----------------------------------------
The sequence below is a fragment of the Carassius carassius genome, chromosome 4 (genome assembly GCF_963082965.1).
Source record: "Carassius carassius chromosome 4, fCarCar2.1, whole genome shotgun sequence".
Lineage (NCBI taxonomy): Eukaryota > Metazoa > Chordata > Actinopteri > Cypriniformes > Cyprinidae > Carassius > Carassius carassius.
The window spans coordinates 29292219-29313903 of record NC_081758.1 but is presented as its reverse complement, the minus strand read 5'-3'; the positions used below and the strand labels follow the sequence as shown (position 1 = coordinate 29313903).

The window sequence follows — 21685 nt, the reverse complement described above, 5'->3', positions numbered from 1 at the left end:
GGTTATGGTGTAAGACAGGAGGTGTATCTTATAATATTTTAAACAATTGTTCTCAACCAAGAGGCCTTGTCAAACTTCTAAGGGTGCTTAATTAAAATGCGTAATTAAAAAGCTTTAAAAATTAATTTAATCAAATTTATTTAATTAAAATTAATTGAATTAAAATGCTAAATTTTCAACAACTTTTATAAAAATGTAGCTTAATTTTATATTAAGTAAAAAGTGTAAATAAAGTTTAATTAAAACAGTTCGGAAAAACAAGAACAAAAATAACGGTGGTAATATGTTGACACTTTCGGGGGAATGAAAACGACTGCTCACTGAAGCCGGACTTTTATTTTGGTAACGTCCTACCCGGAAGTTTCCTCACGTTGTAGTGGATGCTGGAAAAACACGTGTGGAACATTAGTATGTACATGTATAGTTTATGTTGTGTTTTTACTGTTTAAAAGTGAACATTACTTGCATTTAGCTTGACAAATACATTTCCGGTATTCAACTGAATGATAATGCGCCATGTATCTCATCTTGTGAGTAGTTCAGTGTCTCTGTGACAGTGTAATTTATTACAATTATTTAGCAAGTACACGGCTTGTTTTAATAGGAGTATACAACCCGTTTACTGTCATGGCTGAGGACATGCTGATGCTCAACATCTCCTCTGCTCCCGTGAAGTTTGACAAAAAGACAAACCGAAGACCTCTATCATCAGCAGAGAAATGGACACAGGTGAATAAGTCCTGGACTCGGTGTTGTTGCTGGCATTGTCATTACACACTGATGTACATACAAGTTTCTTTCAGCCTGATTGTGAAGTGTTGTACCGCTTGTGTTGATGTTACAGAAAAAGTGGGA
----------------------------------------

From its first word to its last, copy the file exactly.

The sequence below is a fragment of the Carassius carassius genome, chromosome 4 (genome assembly GCF_963082965.1).
Source record: "Carassius carassius chromosome 4, fCarCar2.1, whole genome shotgun sequence".
Lineage (NCBI taxonomy): Eukaryota > Metazoa > Chordata > Actinopteri > Cypriniformes > Cyprinidae > Carassius > Carassius carassius.
The window spans coordinates 29292219-29313903 of record NC_081758.1 but is presented as its reverse complement, the minus strand read 5'-3'; the positions used below and the strand labels follow the sequence as shown (position 1 = coordinate 29313903).

The window sequence follows — 21685 nt, the reverse complement described above, 5'->3', positions numbered from 1 at the left end:
GGTTATGGTGTAAGACAGGAGGTGTATCTTATAATATTTTAAACAATTGTTCTCAACCAAGAGGCCTTGTCAAACTTCTAAGGGTGCTTAATTAAAATGCGTAATTAAAAAGCTTTAAAAATTAATTTAATCAAATTTATTTAATTAAAATTAATTGAATTAAAATGCTAAATTTTCAACAACTTTTATAAAAATGTAGCTTAATTTTATATTAAGTAAAAAGTGTAAATAAAGTTTAATTAAAACAGTTCGGAAAAACAAGAACAAAAATAACGGTGGTAATATGTTGACACTTTCGGGGGAATGAAAACGACTGCTCACTGAAGCCGGACTTTTATTTTGGTAACGTCCTACCCGGAAGTTTCCTCACGTTGTAGTGGATGCTGGAAAAACACGTGTGGAACATTAGTATGTACATGTATAGTTTATGTTGTGTTTTTACTGTTTAAAAGTGAACATTACTTGCATTTAGCTTGACAAATACATTTCCGGTATTCAACTGAATGATAATGCGCCATGTATCTCATCTTGTGAGTAGTTCAGTGTCTCTGTGACAGTGTAATTTATTACAATTATTTAGCAAGTACACGGCTTGTTTTAATAGGAGTATACAACCCGTTTACTGTCATGGCTGAGGACATGCTGATGCTCAACATCTCCTCTGCTCCCGTGAAGTTTGACAAAAAGACAAACCGAAGACCTCTATCATCAGCAGAGAAATGGACACAGGTGAATAAGTCCTGGACTCGGTGTTGTTGCTGGCATTGTCATTACACACTGATGTACATACAAGTTTCTTTCAGCCTGATTGTGAAGTGTTGTACCGCTTGTGTTGATGTTACAGAAAAAGTGGGA